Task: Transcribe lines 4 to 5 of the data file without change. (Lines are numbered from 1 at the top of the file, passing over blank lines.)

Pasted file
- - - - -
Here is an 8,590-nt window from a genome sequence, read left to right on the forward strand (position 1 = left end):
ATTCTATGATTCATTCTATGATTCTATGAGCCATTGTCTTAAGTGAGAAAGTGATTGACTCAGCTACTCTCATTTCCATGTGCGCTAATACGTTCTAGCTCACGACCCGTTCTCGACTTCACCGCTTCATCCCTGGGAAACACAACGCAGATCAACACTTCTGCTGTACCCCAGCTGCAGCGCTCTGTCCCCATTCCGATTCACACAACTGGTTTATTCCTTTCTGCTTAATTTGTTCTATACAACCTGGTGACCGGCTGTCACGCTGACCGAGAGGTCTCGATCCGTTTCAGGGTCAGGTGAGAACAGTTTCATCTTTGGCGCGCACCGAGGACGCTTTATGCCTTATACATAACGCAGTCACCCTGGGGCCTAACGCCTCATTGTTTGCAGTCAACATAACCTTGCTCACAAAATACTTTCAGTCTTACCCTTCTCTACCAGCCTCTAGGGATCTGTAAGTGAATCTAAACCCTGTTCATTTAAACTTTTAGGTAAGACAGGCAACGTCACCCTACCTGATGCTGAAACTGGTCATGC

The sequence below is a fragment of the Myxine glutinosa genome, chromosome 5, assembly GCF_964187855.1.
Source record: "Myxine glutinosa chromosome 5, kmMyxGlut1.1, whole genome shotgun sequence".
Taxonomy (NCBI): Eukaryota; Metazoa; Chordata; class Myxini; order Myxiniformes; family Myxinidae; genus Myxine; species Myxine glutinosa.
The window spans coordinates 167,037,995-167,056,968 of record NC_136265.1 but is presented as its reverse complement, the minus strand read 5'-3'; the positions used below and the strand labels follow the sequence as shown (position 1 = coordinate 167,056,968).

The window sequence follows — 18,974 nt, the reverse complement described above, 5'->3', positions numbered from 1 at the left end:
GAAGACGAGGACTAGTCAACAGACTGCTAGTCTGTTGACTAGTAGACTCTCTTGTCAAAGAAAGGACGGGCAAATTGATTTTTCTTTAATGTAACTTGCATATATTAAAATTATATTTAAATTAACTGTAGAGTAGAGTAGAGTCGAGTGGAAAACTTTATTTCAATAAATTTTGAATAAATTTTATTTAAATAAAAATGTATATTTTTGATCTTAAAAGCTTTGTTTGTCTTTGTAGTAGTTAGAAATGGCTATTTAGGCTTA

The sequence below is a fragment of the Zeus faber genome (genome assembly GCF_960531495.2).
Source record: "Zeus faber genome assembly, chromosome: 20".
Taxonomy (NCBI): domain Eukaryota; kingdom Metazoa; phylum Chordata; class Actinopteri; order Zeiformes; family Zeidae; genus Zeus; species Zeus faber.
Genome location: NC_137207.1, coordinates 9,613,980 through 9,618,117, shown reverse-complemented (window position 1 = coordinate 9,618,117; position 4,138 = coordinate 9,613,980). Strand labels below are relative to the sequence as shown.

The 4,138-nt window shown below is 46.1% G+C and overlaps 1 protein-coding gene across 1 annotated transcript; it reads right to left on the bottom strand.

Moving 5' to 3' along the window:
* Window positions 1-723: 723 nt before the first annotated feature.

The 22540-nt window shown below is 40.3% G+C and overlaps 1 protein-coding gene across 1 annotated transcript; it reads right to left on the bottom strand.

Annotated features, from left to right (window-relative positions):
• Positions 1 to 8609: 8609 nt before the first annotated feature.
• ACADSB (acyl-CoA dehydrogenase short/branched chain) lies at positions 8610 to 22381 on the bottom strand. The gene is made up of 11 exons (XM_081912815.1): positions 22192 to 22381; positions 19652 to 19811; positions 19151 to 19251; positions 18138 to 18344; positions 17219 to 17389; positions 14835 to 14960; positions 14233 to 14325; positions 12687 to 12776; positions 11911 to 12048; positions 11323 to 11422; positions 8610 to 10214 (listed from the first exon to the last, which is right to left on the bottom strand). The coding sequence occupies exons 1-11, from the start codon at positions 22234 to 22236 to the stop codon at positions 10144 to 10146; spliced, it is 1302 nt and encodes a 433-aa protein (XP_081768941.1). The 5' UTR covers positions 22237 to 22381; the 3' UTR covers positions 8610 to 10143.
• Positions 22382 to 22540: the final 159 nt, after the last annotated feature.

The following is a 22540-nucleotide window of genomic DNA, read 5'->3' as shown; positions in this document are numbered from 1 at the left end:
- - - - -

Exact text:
Source record: "Myxine glutinosa chromosome 5, kmMyxGlut1.1, whole genome shotgun sequence".
Taxonomy (NCBI): Eukaryota; Metazoa; Chordata; class Myxini; order Myxiniformes; family Myxinidae; genus Myxine; species Myxine glutinosa.